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Can art help us understand environmental disaster?

April 7, 2011
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From the Deepwater Horizon spill to earthquakes and emission clouds, can art shine a new light on environmental catastrophes?

Deepwater Horizon by HeHe

Compulsive viewing … Eco artists HeHe’s recreation of the Deepwater Horizon disaster

It is 6pm on a chilly March evening in Cambridge and a group of onlookers are gathered around Jesus Green Lido to watch an ambitious recreation of BP’s nadir, the Deepwater Horizon disaster in the Gulf of Mexico, by eco artists HeHe. The miniature oilrig is the kind of model a Lego enthusiast would be proud of. There is a tiny gas flare, rows of green lights and a tugboat bobbing beside it on the murky water. When a man wades through the water and sets off a firework, it hisses and crackles then explodes. Clouds of grey smoke fill the air, the green lights jitter before dying and a mechanical order to “Abandon ship” rings out above the “Wah!” of an emergency alarm.

As recreations go, it is no Hollywood disaster epic, yet there is a certain horror in this comic spectacle. Perhaps it is the way the water turns as black as oil as the sun sets, or the moment the rig’s lights splutter like an electronic death rattle, but it is compulsive viewing.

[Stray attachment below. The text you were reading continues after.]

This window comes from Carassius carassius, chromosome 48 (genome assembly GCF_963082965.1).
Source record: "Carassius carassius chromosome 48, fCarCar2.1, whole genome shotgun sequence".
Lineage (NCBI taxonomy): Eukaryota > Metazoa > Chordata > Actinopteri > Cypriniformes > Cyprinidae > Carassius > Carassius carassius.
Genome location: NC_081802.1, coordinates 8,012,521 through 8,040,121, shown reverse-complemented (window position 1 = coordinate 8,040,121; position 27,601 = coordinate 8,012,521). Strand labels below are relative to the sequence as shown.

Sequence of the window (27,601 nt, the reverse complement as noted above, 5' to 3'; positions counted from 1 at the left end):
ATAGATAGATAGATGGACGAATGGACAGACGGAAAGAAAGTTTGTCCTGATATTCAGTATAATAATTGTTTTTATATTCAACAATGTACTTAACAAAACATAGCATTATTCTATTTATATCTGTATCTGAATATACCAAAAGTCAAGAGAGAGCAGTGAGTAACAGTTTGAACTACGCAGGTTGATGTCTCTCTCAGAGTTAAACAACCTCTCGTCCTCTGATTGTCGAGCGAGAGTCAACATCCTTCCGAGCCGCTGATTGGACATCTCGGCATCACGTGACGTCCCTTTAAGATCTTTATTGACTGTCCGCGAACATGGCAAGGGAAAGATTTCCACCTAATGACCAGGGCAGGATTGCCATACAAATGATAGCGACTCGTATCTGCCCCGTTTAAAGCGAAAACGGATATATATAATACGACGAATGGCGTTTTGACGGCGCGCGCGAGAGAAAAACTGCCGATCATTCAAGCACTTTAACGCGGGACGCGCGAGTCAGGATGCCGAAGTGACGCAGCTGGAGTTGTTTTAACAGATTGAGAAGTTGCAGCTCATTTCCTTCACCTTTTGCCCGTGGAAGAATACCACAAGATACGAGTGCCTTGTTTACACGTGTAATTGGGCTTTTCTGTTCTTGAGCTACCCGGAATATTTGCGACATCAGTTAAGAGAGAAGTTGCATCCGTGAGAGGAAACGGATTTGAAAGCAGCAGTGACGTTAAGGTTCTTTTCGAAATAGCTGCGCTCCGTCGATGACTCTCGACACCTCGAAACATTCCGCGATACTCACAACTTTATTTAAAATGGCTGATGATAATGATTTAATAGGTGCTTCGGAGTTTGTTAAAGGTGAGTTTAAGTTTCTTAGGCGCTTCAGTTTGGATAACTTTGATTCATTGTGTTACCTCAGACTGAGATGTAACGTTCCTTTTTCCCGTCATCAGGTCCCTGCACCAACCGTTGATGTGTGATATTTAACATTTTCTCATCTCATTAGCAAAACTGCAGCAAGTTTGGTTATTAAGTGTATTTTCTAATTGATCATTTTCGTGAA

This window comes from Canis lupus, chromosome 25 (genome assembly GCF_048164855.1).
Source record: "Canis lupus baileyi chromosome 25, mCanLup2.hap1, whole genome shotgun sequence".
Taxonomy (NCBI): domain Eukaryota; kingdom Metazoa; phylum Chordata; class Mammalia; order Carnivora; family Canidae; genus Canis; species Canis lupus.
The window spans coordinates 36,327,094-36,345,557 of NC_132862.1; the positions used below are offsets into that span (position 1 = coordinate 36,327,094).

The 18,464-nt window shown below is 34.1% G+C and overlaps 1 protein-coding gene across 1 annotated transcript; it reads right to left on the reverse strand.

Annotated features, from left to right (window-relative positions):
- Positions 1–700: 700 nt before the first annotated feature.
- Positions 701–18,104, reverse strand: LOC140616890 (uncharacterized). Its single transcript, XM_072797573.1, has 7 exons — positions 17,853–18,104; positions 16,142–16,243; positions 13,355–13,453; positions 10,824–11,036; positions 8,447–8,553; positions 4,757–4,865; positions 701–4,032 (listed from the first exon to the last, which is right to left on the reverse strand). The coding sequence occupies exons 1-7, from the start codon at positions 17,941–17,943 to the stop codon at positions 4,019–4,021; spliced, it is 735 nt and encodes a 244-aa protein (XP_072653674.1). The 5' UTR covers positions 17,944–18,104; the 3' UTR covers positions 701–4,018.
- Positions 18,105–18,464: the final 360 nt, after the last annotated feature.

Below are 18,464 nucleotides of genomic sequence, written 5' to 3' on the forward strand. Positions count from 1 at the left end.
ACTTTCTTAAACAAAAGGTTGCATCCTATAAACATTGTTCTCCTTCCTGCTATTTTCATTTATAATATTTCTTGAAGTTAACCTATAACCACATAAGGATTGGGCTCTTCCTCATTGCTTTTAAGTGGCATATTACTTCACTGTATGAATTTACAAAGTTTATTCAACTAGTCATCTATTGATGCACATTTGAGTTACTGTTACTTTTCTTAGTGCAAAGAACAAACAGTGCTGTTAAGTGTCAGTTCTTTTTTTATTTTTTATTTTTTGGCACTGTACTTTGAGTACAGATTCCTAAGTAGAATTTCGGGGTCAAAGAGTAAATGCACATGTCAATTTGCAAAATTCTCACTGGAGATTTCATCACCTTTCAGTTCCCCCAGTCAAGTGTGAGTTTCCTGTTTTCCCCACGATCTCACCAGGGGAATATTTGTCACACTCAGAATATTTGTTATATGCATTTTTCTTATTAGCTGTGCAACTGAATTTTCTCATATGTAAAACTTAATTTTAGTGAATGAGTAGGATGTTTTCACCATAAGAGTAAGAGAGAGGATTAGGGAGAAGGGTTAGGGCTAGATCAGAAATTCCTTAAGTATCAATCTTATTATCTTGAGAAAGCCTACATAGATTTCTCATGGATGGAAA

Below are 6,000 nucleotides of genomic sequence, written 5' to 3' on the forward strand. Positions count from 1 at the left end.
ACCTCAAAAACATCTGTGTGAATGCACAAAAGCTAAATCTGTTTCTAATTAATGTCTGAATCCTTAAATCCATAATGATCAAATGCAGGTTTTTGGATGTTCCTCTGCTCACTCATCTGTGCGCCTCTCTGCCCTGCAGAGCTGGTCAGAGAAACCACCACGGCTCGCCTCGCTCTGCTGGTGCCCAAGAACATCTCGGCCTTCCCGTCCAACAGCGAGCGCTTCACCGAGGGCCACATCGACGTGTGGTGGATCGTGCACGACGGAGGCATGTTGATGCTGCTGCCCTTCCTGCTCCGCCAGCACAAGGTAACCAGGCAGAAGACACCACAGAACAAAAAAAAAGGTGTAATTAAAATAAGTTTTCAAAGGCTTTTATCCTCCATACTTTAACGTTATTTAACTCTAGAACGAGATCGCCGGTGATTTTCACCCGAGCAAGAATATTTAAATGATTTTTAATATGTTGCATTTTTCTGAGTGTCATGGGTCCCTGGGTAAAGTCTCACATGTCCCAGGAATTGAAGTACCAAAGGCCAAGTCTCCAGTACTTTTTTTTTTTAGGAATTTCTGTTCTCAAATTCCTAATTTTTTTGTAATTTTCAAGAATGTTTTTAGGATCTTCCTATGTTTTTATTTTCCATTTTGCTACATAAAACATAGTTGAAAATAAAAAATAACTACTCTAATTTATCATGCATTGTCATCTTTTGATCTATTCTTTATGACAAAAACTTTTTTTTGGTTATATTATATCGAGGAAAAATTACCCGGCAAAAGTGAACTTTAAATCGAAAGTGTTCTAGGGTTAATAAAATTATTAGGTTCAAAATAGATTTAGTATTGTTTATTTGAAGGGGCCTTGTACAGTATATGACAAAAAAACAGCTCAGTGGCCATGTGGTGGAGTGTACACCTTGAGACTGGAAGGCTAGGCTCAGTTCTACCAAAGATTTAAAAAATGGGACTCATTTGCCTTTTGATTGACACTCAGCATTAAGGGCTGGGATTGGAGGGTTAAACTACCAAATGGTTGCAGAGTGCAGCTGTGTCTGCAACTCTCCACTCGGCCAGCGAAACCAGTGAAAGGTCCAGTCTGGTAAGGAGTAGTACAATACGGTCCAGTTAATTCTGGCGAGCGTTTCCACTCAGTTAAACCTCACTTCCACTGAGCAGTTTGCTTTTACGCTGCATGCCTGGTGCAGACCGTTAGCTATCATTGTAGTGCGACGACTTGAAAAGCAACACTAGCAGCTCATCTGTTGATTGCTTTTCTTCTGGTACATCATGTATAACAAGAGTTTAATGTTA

HeHe are not a household name, and their art is not the kind to make the headlines, but that is set to change. Until recently, art about man’s impact on the environment, spearheaded by the land art movement in the 1960s, was largely fatalistic and sought to reveal its grubby beauty. Think of Richard Billingham’s amber-lit photographs of a deprived industrial backwater near Coventry, The Black Country, or Tomoko Takahashi’s seemingly chaotic installations of modern detritus. But artists such as HeHe are becoming more pertinent as society becomes increasingly aware of its impotence in the face of environmental disaster.

Tania Kovats is another such artist whose sculptures focus on land mass and erosion. Her studies of earthquakes led her to the San Andreas fault line in California, and her creative response was to recreate shifting tectonic plates out of wax in a seductive collection of globules that rise and buckle like thick strands of licorice. She recently retraced the journey made by Darwin around South America on the Beagle, which revealed just how much the landscape has changed, not just because of erosion but through manmade industry, over the last 200 years.

Read more at:  Can art help?

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